Will relatively young and healthy people purchase health insurance from the Obamacare exchanges? After the release of alleged insurance premiums by California’s Obamacare-mandated health insurance exchange — “Covered California” — the participation of the Golden State’s youth is the topic of serious debate.
Covered California put out a misleading press release saying that the proposed rates on the exchange would not be much higher than existing rates. The problem was that officials were comparing the rates in the exchange only to rates in the small-employer market. Critics of Obamacare rightfully pounced, pointing out that the proper comparison was between the exchange and California’s current individual market. Avik Roy, who did the most extensive analysis of costs, found that rates were likely to rise for almost everyone who participates on the California exchange. Faced with rising insurance costs, it’s logical to expect that many younger and healthier California residents will choose to pay the cheaper Obamacare fine.
Jonathan Cohn, one of the ablest defenders of Obamacare, replied that the critics overlooked the tax credits that exchange participants would get to help subsidize their premiums. That, he contended, would ameliorate the supposed “rate shock” for many people.
Before examining Cohn’s argument further, it’s important to first review some of the regulations governing premiums on the exchange. The two most important regulations regarding whether younger and healthier people will participate are known as community rating and guaranteed issue.
In its strictest form, community rating means that insurers must charge everyone the same premium, regardless of factors such as health status and age. Obamacare uses a modified form that doesn’t allow insurers to vary rates based on health status. It does allow, however, for modification of premiums if one smokes and to compensate for age (although in a more restricted manner than the market currently does).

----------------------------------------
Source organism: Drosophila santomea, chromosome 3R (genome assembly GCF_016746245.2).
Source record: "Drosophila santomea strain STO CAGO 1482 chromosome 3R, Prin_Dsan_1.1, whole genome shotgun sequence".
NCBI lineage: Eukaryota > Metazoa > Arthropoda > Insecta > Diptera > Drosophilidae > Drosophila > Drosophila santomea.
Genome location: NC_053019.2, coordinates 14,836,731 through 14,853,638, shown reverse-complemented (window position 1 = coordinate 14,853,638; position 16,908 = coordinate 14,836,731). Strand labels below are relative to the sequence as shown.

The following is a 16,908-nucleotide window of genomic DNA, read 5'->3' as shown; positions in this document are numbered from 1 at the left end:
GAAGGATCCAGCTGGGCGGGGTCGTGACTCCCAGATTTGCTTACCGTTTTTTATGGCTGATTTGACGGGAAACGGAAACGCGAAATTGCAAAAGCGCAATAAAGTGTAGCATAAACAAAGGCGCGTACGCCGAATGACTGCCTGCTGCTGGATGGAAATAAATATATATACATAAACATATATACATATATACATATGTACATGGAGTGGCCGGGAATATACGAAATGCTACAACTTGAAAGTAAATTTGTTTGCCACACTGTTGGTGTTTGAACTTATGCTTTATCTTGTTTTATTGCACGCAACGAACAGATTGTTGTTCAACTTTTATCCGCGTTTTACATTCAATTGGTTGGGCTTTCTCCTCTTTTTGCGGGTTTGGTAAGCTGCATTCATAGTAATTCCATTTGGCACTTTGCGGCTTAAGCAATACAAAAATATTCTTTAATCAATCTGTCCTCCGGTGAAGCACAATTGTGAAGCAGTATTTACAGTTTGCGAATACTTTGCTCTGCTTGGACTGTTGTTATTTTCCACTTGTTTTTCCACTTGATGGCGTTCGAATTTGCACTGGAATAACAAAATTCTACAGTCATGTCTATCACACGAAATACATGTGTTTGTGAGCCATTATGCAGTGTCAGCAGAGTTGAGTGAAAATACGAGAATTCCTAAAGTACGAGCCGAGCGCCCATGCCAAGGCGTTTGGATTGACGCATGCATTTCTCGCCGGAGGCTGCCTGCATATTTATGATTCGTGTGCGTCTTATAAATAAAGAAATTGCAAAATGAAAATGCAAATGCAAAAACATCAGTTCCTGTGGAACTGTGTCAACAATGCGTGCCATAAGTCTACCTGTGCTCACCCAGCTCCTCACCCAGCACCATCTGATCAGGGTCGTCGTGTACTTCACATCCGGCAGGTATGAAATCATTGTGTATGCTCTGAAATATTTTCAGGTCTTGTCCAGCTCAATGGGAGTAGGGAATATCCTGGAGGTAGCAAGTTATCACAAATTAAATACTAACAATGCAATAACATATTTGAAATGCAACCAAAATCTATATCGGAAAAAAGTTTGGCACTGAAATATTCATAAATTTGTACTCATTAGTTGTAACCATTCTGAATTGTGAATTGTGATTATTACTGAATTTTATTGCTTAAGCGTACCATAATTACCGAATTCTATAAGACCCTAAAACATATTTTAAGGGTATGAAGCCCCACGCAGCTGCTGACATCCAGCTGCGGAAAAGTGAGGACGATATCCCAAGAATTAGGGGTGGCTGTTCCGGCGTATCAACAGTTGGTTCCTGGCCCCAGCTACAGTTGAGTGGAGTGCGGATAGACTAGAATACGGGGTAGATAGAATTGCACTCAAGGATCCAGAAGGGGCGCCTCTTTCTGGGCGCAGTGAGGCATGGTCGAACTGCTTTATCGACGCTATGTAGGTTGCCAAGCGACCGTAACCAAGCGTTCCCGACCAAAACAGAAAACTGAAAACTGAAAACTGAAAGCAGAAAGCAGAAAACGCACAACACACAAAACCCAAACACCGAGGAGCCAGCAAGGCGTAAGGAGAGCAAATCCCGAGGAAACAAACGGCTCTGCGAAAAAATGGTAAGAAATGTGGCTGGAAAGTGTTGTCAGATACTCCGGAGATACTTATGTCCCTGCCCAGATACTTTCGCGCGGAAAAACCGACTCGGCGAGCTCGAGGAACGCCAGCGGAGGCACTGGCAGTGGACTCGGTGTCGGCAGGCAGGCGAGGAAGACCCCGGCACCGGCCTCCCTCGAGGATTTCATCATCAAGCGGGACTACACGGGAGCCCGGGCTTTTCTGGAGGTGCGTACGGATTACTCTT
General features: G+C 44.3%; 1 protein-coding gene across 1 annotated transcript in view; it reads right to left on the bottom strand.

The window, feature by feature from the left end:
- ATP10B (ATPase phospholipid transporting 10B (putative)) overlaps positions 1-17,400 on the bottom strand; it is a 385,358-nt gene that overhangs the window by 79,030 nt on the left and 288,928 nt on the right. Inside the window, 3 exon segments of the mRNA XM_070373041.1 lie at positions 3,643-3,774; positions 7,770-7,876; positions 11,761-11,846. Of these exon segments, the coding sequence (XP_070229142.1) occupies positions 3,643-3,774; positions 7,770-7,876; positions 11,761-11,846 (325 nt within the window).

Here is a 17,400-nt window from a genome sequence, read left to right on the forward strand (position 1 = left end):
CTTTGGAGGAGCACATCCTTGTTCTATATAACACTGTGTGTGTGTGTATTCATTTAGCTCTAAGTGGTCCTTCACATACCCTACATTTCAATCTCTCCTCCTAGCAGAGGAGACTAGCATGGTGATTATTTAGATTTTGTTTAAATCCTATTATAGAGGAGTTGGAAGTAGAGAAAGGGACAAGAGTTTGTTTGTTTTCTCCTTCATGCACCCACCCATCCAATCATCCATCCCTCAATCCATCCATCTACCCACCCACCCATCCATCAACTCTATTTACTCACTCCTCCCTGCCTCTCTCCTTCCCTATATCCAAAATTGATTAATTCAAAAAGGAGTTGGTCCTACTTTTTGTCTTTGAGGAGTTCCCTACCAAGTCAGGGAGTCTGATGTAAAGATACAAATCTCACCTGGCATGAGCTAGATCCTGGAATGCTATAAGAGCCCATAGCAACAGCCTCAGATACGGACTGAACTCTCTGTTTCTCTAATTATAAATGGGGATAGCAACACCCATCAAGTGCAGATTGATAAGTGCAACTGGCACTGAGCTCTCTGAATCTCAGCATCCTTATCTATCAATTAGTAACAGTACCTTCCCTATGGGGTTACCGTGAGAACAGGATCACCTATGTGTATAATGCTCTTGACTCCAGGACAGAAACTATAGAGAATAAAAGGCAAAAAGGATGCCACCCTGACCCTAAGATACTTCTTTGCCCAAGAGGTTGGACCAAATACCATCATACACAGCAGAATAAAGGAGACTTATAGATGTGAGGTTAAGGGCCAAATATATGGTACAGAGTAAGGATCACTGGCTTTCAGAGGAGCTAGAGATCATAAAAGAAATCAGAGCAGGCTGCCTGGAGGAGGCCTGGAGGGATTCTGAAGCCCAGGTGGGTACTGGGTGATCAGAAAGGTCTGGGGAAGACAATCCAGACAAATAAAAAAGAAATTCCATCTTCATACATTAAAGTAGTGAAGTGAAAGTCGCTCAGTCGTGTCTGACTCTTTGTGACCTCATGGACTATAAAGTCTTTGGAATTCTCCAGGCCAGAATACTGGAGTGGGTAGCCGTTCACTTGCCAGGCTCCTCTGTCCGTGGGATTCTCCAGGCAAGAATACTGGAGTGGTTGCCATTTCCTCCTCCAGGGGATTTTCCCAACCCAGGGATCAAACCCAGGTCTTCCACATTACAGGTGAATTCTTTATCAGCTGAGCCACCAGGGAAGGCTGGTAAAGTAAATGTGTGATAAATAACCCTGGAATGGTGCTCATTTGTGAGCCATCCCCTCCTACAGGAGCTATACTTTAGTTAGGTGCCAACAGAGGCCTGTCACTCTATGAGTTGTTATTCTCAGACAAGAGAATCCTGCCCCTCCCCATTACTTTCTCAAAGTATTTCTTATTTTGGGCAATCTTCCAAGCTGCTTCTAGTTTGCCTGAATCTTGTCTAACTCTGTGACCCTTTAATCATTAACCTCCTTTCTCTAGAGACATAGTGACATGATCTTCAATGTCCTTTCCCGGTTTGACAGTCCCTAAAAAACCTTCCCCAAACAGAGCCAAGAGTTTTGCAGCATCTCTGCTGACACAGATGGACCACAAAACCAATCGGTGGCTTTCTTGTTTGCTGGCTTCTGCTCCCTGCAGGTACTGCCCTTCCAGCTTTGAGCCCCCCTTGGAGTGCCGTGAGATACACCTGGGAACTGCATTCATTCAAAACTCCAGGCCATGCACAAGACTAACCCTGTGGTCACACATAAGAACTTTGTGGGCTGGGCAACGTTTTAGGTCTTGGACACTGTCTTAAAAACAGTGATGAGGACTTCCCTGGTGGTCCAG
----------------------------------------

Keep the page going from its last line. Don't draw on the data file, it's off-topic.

Guaranteed issue, in its strictest form, means that an insurer must sell a policy to a consumer anytime. Again, Obamacare employs a modified form of this that requires insurers to sell to all comers but only during the annual open enrollment period from October to December.
Both of these rules give young and healthy people big incentives to forgo insurance coverage altogether. Community rating means young people have a reduced incentive to buy insurance since they will pay a premium that is above the market rate. Guaranteed issue gives them even less incentive to buy insurance while they are healthy because when they get sick an insurer will have to sell them a policy.
A handful of states tried to reform their individual markets this way in the early 1990s. Of course, many young and healthy people did drop out of those markets as a result. That meant that those who remained in the insurance pools were older and sicker, a factor that drove up the rate of premiums. As premiums rose, even more young and healthy people dropped their insurance. Insurance pools got even sicker and older, and rates continued to rise. The phenomenon became known as the “death spiral,” and was chronicled in the late Conrad Meier’s monograph Destroying Insurance Markets.
The architects of Obamacare hoped to avoid the death spiral in two ways. The first is the individual mandate that requires an individual to buy insurance or pay a fine. In 2014, the fine will be $95. It is slated to increase to $395 in 2015 and then to $695 in 2016.*
The other means of avoiding a death spiral is tax credits. Individuals and families who do not qualify for Medicaid and are under 400% of the federal poverty level will receive a tax credit to help pay for insurance on the exchange. The tax credits are based on a sliding scale, with higher tax credits going to those with lower incomes.
Cohn focuses on this last aspect in order to claim that many people will pay less through Covered California:
…look what happens when we think about somebody making less money. If this young man’s annual income was $25,000, he’d pay just $1,184 a year [after the tax credits are included]. That’s basically the same as the eHealthInsurance bids, give or take a few six packs of beer. Dude! At $20,000 a year in earnings, the expected bronze premium comes all the way down to $481 a year. And at $15,000 a year, insurance is free. That’s right, the premium would be zero dollars.